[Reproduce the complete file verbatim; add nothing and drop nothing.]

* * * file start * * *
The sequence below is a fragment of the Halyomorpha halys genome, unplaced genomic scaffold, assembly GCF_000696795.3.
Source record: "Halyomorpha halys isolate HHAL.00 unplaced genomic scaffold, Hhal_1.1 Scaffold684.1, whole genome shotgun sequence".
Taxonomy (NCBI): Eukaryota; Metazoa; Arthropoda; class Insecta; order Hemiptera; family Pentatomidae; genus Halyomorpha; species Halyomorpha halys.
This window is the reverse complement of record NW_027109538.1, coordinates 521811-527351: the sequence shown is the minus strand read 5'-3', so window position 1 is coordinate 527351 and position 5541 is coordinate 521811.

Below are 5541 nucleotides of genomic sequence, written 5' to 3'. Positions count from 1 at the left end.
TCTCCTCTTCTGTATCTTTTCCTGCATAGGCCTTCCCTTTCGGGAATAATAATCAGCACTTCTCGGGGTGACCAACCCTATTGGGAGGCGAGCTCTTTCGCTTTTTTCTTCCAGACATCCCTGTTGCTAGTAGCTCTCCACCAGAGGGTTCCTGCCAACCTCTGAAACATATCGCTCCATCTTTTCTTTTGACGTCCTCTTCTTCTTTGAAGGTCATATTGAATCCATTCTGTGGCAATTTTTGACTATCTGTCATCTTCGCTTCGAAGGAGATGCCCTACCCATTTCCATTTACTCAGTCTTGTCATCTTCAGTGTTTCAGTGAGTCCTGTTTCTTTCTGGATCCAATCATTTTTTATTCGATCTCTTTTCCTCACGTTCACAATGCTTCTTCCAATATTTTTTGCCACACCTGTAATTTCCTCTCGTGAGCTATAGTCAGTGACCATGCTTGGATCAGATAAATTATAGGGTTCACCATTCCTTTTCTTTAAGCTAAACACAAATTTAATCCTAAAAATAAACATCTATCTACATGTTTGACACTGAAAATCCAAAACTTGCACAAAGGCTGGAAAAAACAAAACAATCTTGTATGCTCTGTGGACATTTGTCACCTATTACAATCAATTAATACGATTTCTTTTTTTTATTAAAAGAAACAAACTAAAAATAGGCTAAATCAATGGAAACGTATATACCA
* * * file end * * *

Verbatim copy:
The sequence below is a fragment of the Halyomorpha halys genome, unplaced genomic scaffold, assembly GCF_000696795.3.
Source record: "Halyomorpha halys isolate HHAL.00 unplaced genomic scaffold, Hhal_1.1 Scaffold684.1, whole genome shotgun sequence".
Taxonomy (NCBI): Eukaryota; Metazoa; Arthropoda; class Insecta; order Hemiptera; family Pentatomidae; genus Halyomorpha; species Halyomorpha halys.
This window is the reverse complement of record NW_027109538.1, coordinates 521811-527351: the sequence shown is the minus strand read 5'-3', so window position 1 is coordinate 527351 and position 5541 is coordinate 521811.

Below are 5541 nucleotides of genomic sequence, written 5' to 3'. Positions count from 1 at the left end.
TCTCCTCTTCTGTATCTTTTCCTGCATAGGCCTTCCCTTTCGGGAATAATAATCAGCACTTCTCGGGGTGACCAACCCTATTGGGAGGCGAGCTCTTTCGCTTTTTTCTTCCAGACATCCCTGTTGCTAGTAGCTCTCCACCAGAGGGTTCCTGCCAACCTCTGAAACATATCGCTCCATCTTTTCTTTTGACGTCCTCTTCTTCTTTGAAGGTCATATTGAATCCATTCTGTGGCAATTTTTGACTATCTGTCATCTTCGCTTCGAAGGAGATGCCCTACCCATTTCCATTTACTCAGTCTTGTCATCTTCAGTGTTTCAGTGAGTCCTGTTTCTTTCTGGATCCAATCATTTTTTATTCGATCTCTTTTCCTCACGTTCACAATGCTTCTTCCAATATTTTTTGCCACACCTGTAATTTCCTCTCGTGAGCTATAGTCAGTGACCATGCTTGGATCAGATAAATTATAGGGTTCACCATTCCTTTTCTTTAAGCTAAACACAAATTTAATCCTAAAAATAAACATCTATCTACATGTTTGACACTGAAAATCCAAAACTTGCACAAAGGCTGGAAAAAACAAAACAATCTTGTATGCTCTGTGGACATTTGTCACCTATTACAATCAATTAATACGATTTCTTTTTTTTATTAAAAGAAACAAACTAAAAATAGGCTAAATCAATGGAAACGTATATACCA